And now for the $53,000 question (the approximate starting price for the X6 3.5): Is this vehicle necessary? The X5 has more room and utility. The 5-series wagon has as much sport, and probably even more utility as well. Give us your feedback and let us know what the public thinks. Despite this possible lack of a true raison d’être, we think the X6 will be a sales success for BMW in the years to come.


Mild Surprises at the Oscars

Well, another year in film has come and gone, and courtesy of the end of the writer’s strike, the televised Oscar ceremony aired as scheduled.

The list of winners yielded a few surprises, but nothing really in the shock category. Daniel Day-Lewis and Javier Bardem were both anticipated and deserving victors in their Actor and Supporting Actor categories. The women winners however, were a bit unexpected. As noted in an earlier blog, the Connoisseur had penned in Julie Christie for her work in Away From Her to bring home the Best Actress Oscar. French Actess Marion Cotillard proved me wrong, and was a very gracious and seemingly shocked winner.

As for the other main categories, the Coen brothers getting the Director nod was as expected, but their film No Country For Old Men winning the Best Motion Picture category caught me a bit off guard. With the buzz surrounding Atonement the past few weeks, I thought for sure it was the proverbial lock to take home the statue.

While the ceremony itself wasn’t spectacular, we feel John Stewart was a bright spot. His dry and sarcastic humor is the perfect counterpoint for this occasionally ponderous event and we hope to see him return next year.

OK, enough of the red carpet stuff. Now it’s time to eat another year’s worth of popcorn and see what films will be worthy for the Oscar in 2009!


…Gewürztraminer Five Times Fast!


It’s not a tool you keep in the garage, and it’s not an engine part on that Alfa Romeo.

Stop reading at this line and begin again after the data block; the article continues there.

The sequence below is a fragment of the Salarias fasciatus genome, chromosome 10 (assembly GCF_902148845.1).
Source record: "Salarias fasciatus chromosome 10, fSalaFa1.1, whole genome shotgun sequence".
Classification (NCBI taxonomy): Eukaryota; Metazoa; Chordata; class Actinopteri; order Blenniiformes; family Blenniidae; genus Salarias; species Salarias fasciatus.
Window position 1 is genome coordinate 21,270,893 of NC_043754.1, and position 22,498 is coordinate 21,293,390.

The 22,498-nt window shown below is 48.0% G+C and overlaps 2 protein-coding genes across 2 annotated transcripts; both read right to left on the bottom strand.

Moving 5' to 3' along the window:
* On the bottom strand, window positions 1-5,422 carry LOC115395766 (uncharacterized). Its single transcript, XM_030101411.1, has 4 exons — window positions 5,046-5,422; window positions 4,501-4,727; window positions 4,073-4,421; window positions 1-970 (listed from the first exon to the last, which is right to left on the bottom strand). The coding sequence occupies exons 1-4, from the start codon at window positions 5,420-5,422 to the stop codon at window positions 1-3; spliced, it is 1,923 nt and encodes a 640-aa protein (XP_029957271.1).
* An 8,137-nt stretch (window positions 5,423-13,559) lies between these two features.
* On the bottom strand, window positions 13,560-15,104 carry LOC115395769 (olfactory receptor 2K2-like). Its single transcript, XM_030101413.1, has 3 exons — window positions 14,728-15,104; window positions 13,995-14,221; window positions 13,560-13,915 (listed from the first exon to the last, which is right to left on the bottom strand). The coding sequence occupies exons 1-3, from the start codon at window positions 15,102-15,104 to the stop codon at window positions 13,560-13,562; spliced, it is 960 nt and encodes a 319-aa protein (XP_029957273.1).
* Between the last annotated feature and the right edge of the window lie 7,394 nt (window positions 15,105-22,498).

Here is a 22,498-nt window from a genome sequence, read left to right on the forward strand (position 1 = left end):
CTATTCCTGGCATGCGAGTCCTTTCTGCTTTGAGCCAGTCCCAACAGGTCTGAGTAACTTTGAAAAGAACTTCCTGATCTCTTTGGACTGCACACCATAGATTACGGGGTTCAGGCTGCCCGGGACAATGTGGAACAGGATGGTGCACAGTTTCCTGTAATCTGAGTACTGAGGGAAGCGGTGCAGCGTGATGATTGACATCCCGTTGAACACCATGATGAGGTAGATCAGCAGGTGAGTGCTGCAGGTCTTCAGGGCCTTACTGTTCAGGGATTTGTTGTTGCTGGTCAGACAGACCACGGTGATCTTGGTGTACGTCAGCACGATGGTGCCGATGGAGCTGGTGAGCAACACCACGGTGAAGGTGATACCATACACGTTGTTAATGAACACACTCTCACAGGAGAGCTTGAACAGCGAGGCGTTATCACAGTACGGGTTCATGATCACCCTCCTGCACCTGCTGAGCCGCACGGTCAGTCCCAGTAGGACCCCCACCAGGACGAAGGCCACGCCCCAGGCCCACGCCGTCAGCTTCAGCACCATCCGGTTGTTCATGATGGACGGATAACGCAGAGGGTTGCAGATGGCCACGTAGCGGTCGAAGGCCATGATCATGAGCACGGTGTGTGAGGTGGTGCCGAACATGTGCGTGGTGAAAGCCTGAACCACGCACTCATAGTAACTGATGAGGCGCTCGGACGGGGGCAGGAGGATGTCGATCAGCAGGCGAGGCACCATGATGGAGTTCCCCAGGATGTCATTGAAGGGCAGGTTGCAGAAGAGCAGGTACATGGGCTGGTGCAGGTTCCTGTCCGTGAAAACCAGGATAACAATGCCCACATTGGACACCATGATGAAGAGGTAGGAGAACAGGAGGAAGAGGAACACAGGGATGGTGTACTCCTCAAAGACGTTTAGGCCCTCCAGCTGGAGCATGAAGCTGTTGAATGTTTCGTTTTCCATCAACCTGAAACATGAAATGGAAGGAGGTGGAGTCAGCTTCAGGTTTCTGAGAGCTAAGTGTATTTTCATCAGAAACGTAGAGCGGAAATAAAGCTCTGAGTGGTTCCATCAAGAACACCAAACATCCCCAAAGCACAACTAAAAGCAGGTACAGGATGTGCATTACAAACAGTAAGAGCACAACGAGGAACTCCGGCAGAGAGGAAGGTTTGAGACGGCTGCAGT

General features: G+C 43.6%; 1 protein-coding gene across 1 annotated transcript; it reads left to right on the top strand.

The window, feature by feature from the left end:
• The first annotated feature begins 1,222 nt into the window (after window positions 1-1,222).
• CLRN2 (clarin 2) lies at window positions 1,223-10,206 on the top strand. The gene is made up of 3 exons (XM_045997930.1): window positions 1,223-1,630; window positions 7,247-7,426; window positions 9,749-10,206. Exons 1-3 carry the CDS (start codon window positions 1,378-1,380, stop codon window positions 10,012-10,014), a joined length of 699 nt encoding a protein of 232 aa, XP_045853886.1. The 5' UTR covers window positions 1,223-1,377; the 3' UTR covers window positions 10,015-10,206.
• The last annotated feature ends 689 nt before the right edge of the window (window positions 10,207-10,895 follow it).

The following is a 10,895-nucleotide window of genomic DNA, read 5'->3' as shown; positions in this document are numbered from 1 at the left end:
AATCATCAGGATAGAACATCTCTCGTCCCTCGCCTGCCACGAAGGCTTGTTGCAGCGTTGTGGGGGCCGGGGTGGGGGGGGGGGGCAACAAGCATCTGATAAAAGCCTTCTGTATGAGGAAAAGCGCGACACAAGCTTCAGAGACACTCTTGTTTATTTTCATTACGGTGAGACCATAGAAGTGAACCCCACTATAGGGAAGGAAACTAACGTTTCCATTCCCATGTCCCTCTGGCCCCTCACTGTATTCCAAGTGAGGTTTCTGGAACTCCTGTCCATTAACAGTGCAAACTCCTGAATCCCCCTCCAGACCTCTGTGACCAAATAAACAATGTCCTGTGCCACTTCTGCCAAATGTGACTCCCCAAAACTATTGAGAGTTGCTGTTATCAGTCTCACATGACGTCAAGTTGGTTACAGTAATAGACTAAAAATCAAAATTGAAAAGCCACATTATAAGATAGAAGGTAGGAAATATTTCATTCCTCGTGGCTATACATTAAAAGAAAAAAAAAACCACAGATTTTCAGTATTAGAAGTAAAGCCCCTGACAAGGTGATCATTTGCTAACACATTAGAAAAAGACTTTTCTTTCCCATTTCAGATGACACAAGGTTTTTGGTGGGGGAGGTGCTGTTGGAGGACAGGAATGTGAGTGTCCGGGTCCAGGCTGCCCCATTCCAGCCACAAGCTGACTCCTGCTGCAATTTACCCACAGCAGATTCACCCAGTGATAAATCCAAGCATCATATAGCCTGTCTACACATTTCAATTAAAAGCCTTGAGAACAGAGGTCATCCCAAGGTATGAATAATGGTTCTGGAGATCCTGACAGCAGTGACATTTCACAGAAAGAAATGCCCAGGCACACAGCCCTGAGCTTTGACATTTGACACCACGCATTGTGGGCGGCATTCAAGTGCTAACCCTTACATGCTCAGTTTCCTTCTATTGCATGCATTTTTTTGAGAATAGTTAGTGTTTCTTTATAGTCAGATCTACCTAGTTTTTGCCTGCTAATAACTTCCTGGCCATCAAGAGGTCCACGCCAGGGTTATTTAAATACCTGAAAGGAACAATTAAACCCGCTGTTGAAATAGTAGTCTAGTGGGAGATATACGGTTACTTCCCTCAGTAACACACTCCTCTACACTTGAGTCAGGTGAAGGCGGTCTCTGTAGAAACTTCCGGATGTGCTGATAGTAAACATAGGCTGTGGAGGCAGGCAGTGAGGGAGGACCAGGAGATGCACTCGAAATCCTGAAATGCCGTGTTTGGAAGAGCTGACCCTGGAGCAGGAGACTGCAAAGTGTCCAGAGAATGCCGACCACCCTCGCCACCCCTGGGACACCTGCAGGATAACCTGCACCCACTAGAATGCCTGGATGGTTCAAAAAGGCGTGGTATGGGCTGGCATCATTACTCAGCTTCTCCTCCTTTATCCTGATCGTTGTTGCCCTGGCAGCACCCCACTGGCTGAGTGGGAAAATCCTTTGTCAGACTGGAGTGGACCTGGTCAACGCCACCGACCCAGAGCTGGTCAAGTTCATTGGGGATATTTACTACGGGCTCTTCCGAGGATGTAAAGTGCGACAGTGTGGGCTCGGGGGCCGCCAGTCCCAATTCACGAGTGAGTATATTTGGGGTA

The Gewürztraminer is a white wine grape, grown primarily in Germany, France, New Zealand and America with it's origins in the Italian Alps. This vine performs best in cooler climates, and can also be a bit temperamental to grow.

As for the wine it produces, Gewürztraminers are generally very aromatic, with floral notes, lychee, passion fruit and some spice on the nose and palate. Naturally high in sugar content, the wine is generally off-dry, although much of the product from Germany leans a bit more toward a dry style.

Food pairing: The aromatic quality of “gevurtz” (insert your wacky spelling here) lets it pair nicely with spicier foods such as some Asian dishes or chicken wings, or give it a try with smoked salmon. It even pairs well with a Thanksgiving dinner.

As for the “five times fast” reference…

There is a nice family owned winery in Sonoma, California called Gundlach Bundschu. Of course, they happen to make a very fine Gewurztraminer. The folks there claim that the local sobriety test is having to say “Gundlach Bundschu Gewürztraminer” five times fast. I give up..!

Certainly the name looks daunting, but don’t let it prevent you from trying this wonderful white wine varietal.


Cookbooks: The Goofy Italian

Years ago, while the wife and I were visiting some friends of ours in Mountain View, we had a discussion over dinner (and drinks, of course) about who they referred to as the “Goofy Italian” chef with the show on PBS. I recall being told of an Italian accent that would come and go, and silly hand gestures for the camera.

In the weeks that followed, I did a bit of research to learn more about that crazy Italian chef: Nick Stellino.

Born in Palermo, Sicily in 1958, Nick came to America in 1975. In 1991 he began his cooking career, apprenticing for several accomplished Italian chefs. The PBS cooking show career began with the 1995 debut of Cucina Amore and more recently with Nick Stellino’s Family Kitchen.

Several cookbooks were published along the way of course, a few of which the Connoisseur has in the collection. A good starting point would be his Glorious Italian Cooking. This contains my favorite versions of some staples including Pasta Alla Vodka and Pasta Carbonara, along with other excellent recipes.

Yeah, he may be goofy, but he can definitely cook. Connoisseur Corner Recommended!


This is Sixx..?

Being involved in the rock/metal music business in the 80s and early 90s, I was by default very familiar with all the bands of the day.

One of those bands that managed to achieve great commercial success was Motley Crue.

While I respected them for their songwriting (it is ridiculously difficult to consistently write good pop-metal songs) and marketing savvy, I was never really enamored with their musicianship.